A third possible reason for the decline in Medicaid and CHIP enrollment at the same time that the uninsured rate is increasing is because of the repeal of the individual mandate as part of the 2017 federal income tax legislation. Under the ACA, an individual was required to have “minimum essential coverage” or else face a penalty under the income tax laws. Internal Revenue Code § 5000A(c)(2)(B). The 2017 tax reform law reduced this penalty to zero for taxable years beginning after December 31, 2018. Thus, some individuals may feel that because there is no penalty for not obtaining health insurance, they do not want to pay the expense of insurance on the individual marketplace or deal with the perceived complexities of applying for Medicaid or CHIP. This may be a third reason for the seemingly counterintuitive decline in enrollment.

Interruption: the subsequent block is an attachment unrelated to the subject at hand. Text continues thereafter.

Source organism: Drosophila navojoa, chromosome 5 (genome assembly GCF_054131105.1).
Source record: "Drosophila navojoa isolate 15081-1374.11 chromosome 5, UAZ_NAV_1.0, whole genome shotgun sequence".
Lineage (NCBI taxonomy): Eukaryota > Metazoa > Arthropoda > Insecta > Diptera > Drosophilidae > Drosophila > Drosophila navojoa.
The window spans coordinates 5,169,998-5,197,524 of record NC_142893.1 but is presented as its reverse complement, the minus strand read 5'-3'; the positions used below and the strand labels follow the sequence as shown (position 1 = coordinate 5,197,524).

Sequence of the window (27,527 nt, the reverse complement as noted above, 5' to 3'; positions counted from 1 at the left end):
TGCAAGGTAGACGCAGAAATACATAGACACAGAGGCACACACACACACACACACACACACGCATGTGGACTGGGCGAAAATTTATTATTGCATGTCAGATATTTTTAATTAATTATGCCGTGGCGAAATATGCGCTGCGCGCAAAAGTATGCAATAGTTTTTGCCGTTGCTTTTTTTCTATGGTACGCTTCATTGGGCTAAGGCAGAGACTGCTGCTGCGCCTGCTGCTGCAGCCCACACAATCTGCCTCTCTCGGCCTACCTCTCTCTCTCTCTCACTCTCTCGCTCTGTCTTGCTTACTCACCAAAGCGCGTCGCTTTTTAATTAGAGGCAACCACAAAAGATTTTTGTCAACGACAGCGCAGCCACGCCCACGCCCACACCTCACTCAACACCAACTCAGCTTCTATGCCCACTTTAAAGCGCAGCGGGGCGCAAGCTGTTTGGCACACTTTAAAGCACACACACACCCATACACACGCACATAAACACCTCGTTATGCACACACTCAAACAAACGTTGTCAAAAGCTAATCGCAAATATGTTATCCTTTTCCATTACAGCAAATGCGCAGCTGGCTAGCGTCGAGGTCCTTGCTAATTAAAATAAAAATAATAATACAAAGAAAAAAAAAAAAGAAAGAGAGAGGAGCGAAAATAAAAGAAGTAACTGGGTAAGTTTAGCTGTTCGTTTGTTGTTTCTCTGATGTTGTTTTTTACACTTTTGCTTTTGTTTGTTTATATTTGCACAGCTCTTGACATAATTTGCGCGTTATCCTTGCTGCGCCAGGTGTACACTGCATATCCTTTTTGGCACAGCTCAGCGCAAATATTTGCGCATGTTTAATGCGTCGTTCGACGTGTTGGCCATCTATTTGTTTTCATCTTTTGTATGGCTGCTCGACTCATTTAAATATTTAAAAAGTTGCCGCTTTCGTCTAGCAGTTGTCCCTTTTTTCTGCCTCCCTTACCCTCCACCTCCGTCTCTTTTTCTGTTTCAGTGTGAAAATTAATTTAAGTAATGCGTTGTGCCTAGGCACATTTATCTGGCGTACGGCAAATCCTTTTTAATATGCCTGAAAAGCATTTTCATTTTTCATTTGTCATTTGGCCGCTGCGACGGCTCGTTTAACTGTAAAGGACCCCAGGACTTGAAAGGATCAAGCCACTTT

Finally, it is possible that there are immigration-related reasons for the declines in enrollment. For one thing, there has been a dramatic decline in the number of refugees admitted to the United States over the past three years. Refugees can qualify for Medicaid, Immigration and Nationality Act § 412(e)(5), so the decline in refugee admissions translates into fewer Medicaid enrollees. In 2016, the United States admitted 85,000 refugees. Last week, President Trump announced that for 2020, the United States would limit the number of refugees to 18,000. This decline is surely having an impact on Medicaid enrollment.